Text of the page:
I suspect that the vast majority of us know very little about how one becomes a doctor that hasn’t been informed by TV shows. We expect doctors to diagnose like Dr. House or care for us like Dr. Dorian or entertain us like Patch Adams. Anyone who’s gotten a whiff of medical school will be quick to correct our misperceptions, but there are only a few doctors who are bringing the mysterious inner workings of practicing medicine to light for the general public. Atul Gawande is one. The late Oliver Sacks was another. Siddhartha Mukherjee is a relative newcomer to this part of the literary world. His first book, The Emperor of All Maladies, won a Pulitzer in 2011. The Laws of Medicine is a less daunting book; Maladies clocks in at almost 600 pages. The Laws of Medicine runs to less than 100 pages, but it’s no less ambitious. I’d say that Mukherjee intends for his laws of medicine to become a quiet revolution in medicine.

Read the rest of my review at A Bookish Type. I received a free copy of this book from Edelweiss, in exchange for an honest review.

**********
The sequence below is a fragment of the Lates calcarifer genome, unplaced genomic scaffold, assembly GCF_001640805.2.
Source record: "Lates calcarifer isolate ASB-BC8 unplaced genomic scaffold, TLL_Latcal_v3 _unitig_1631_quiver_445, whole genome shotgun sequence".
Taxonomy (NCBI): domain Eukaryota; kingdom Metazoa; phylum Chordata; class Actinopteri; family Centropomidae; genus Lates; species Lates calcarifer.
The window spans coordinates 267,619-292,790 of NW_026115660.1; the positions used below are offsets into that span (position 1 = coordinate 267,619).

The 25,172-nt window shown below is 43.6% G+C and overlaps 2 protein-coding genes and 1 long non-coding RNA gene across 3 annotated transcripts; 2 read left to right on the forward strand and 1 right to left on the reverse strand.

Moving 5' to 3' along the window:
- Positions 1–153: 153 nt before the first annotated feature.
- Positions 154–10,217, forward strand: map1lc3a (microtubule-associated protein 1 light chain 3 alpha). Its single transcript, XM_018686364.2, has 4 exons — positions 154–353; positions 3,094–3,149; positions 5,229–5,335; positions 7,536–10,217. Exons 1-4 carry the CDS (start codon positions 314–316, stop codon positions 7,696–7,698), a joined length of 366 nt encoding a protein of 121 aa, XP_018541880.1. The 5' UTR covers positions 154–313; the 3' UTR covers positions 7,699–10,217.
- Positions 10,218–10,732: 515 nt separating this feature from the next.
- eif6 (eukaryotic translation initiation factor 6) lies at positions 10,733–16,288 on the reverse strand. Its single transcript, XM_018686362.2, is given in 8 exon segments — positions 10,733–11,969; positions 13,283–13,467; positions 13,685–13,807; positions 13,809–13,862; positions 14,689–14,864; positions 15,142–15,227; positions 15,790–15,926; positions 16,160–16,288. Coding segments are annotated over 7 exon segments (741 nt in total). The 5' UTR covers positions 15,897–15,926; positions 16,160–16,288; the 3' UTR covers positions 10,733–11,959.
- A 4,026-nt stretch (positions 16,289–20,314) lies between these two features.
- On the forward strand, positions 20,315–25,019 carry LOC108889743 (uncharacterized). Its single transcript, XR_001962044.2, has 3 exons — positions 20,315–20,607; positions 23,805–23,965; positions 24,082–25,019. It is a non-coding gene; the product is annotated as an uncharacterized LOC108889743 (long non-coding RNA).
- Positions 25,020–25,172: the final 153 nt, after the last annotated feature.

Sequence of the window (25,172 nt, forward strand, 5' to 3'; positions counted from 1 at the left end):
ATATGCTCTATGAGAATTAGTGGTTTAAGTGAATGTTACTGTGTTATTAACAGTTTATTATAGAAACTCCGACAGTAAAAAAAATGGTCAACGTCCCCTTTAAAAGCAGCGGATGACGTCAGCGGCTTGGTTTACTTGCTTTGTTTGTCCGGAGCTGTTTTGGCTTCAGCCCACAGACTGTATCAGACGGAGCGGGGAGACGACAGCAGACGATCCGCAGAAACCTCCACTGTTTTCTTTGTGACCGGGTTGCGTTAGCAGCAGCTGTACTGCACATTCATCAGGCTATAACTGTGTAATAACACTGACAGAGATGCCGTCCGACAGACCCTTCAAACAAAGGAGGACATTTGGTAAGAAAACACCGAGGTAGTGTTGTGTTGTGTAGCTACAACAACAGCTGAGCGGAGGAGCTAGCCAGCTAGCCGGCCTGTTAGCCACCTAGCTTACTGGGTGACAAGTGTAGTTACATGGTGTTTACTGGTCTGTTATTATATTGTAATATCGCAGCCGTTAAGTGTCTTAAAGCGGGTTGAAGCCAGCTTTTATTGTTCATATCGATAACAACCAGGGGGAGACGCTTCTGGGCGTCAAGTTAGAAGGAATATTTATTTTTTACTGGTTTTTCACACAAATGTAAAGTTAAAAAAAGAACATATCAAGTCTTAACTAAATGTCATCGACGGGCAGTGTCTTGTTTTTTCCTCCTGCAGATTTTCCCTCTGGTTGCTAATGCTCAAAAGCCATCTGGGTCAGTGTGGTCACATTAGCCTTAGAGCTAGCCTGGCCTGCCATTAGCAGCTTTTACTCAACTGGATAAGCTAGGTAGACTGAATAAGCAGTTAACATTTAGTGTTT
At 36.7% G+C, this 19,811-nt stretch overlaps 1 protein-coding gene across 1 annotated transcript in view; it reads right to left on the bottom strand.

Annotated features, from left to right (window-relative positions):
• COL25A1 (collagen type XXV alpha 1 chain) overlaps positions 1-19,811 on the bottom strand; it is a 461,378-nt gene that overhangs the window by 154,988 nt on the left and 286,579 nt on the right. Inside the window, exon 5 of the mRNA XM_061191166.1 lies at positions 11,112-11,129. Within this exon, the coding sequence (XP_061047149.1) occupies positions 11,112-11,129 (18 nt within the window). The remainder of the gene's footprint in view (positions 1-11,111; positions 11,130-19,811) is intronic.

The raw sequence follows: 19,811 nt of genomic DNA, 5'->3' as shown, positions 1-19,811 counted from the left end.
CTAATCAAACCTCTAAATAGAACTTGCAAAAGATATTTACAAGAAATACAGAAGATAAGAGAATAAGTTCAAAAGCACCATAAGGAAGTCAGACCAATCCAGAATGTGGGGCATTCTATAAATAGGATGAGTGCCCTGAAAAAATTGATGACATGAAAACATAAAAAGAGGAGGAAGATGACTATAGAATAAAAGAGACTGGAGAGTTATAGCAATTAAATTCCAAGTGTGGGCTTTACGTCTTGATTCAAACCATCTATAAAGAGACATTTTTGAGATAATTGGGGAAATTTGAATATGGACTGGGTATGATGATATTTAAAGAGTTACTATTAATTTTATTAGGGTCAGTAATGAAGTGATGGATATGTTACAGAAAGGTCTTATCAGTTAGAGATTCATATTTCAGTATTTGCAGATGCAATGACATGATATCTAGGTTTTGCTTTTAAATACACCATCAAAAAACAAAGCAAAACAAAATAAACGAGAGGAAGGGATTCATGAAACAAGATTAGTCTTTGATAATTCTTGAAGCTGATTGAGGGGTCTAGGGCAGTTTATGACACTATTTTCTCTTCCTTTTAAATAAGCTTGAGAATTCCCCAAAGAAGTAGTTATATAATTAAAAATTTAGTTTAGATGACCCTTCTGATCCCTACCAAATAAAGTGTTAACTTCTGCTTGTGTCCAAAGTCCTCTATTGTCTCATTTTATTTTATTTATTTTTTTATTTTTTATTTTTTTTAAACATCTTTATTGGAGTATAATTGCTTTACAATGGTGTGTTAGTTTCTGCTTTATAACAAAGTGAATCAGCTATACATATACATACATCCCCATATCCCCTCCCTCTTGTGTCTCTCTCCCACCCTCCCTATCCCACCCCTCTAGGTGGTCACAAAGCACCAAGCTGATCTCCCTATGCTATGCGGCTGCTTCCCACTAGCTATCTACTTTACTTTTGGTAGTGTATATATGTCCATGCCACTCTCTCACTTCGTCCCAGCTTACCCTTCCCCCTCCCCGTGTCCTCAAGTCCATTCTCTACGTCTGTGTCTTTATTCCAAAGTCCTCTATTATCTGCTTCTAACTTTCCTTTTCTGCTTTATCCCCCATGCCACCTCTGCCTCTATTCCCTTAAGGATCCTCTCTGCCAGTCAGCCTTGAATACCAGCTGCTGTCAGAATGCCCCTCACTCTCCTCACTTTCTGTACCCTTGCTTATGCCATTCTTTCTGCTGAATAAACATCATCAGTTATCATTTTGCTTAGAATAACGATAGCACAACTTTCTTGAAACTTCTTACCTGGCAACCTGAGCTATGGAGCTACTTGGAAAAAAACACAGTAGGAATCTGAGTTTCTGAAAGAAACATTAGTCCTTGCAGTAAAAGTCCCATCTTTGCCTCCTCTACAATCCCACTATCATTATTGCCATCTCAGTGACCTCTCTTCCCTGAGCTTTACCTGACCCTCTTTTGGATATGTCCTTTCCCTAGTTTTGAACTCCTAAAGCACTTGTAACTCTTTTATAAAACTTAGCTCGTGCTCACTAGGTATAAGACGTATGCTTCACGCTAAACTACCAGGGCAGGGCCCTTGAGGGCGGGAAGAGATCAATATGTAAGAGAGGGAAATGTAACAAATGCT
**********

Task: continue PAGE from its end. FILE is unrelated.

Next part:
Profile Image for Katie Bananas.
523 reviews
November 10, 2016
I have learned so much more information from this man in the past couple of hours than I've ever come close to learn anything so useful in classroom lectures. What an unbelievable experience this man emits to the future of medicine. I seriously wish he was my professor!! What an exemplary genius!!!!

The study of medicine is grueling and challenging. It's an everyday discovery to come up with the laws explained in this little book!! This is a great reminder that everyone is different, just as in medicine, where treatment and diagnoses vary, but an error not promptly prevented can be of serious circumstances to the patient and spread out so much damage.

This has been an excellent and highly recommended read.
Profile Image for Natalia.
266 reviews25 followers
January 27, 2018
Interesting to read this while also reading Thinking, Fast and Slow. He talks about doctors using intuition and that being better than some screening tests with less than perfect sensitivity and specificity. Intuition is the fast thinking built on subconsciously stored information and connections from previous experiences. It's both scary and interesting to think about how much of medicine is an art and still far from a hard and fast science.
Profile Image for Dylan.
295 reviews1 follower
January 11, 2016
Siddhartha Mukherjee is an annoyingly accomplished human being, a world-class doctor and cancer researcher seemingly affiliated with all the planet's best universities, a man who apparently decided to become a Pulitzer Prize-winning author in his spare time. I suppose if anybody's allowed to publish some idle musings in a grandiosely-titled 50-page TED Talk pamphlet and call it a book, he is.